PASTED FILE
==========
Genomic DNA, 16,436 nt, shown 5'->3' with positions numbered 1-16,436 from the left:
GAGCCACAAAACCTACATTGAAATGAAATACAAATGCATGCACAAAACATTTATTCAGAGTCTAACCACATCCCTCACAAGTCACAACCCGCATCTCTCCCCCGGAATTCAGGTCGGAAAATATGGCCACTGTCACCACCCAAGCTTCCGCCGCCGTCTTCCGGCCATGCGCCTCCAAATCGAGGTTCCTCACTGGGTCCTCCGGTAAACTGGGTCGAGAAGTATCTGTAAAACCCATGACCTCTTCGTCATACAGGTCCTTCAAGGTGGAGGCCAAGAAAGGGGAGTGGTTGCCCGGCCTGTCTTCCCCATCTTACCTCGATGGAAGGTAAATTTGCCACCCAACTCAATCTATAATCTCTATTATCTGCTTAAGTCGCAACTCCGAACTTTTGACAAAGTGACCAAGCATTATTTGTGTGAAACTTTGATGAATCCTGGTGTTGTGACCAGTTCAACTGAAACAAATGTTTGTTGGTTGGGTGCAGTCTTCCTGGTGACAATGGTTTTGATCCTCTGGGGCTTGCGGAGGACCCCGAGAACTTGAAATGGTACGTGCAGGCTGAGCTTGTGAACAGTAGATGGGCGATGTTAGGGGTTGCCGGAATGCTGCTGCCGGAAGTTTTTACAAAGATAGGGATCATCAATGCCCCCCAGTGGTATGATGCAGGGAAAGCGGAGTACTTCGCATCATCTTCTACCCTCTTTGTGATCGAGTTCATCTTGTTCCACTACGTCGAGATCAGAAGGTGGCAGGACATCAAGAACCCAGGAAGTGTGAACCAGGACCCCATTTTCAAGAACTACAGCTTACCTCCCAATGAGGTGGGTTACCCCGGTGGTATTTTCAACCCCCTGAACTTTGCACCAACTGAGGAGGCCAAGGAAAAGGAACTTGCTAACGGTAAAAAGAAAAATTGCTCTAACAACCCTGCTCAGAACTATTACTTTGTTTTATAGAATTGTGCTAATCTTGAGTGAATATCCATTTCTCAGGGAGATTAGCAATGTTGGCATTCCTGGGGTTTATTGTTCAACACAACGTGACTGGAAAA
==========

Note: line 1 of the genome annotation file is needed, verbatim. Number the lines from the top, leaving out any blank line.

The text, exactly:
Genomic DNA, 16,436 nt, shown 5'->3' with positions numbered 1-16,436 from the left: